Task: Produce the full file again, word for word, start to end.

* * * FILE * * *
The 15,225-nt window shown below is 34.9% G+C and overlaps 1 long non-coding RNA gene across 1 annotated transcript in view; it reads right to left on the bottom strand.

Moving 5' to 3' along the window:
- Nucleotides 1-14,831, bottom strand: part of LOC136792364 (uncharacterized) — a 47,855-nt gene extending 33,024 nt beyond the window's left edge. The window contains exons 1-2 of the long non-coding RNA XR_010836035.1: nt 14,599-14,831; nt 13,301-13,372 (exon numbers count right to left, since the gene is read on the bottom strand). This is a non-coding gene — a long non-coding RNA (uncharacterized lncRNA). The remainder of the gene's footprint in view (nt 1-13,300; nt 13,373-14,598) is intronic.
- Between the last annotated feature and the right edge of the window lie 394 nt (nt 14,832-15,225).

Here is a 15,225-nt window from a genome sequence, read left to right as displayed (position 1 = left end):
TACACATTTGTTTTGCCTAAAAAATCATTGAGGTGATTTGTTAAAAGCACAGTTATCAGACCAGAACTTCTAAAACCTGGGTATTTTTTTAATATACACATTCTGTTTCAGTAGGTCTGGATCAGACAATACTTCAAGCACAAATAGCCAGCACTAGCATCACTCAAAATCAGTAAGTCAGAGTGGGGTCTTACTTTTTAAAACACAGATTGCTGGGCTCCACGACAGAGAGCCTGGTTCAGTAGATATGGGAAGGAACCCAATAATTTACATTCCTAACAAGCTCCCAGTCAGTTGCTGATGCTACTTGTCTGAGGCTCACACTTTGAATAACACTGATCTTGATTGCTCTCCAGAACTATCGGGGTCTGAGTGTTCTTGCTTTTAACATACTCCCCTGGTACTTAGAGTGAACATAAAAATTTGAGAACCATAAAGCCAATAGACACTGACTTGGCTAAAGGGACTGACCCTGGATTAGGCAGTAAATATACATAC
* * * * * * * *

The 15,225-nt window shown below is 34.9% G+C and overlaps 1 long non-coding RNA gene across 1 annotated transcript in view; it reads right to left on the bottom strand.

Moving 5' to 3' along the window:
- Nucleotides 1-14,831, bottom strand: part of LOC136792364 (uncharacterized) — a 47,855-nt gene extending 33,024 nt beyond the window's left edge. The window contains exons 1-2 of the long non-coding RNA XR_010836035.1: nt 14,599-14,831; nt 13,301-13,372 (exon numbers count right to left, since the gene is read on the bottom strand). This is a non-coding gene — a long non-coding RNA (uncharacterized lncRNA). The remainder of the gene's footprint in view (nt 1-13,300; nt 13,373-14,598) is intronic.
- Between the last annotated feature and the right edge of the window lie 394 nt (nt 14,832-15,225).

Here is a 15,225-nt window from a genome sequence, read left to right as displayed (position 1 = left end):
TACACATTTGTTTTGCCTAAAAAATCATTGAGGTGATTTGTTAAAAGCACAGTTATCAGACCAGAACTTCTAAAACCTGGGTATTTTTTTAATATACACATTCTGTTTCAGTAGGTCTGGATCAGACAATACTTCAAGCACAAATAGCCAGCACTAGCATCACTCAAAATCAGTAAGTCAGAGTGGGGTCTTACTTTTTAAAACACAGATTGCTGGGCTCCACGACAGAGAGCCTGGTTCAGTAGATATGGGAAGGAACCCAATAATTTACATTCCTAACAAGCTCCCAGTCAGTTGCTGATGCTACTTGTCTGAGGCTCACACTTTGAATAACACTGATCTTGATTGCTCTCCAGAACTATCGGGGTCTGAGTGTTCTTGCTTTTAACATACTCCCCTGGTACTTAGAGTGAACATAAAAATTTGAGAACCATAAAGCCAATAGACACTGACTTGGCTAAAGGGACTGACCCTGGATTAGGCAGTAAATATACATAC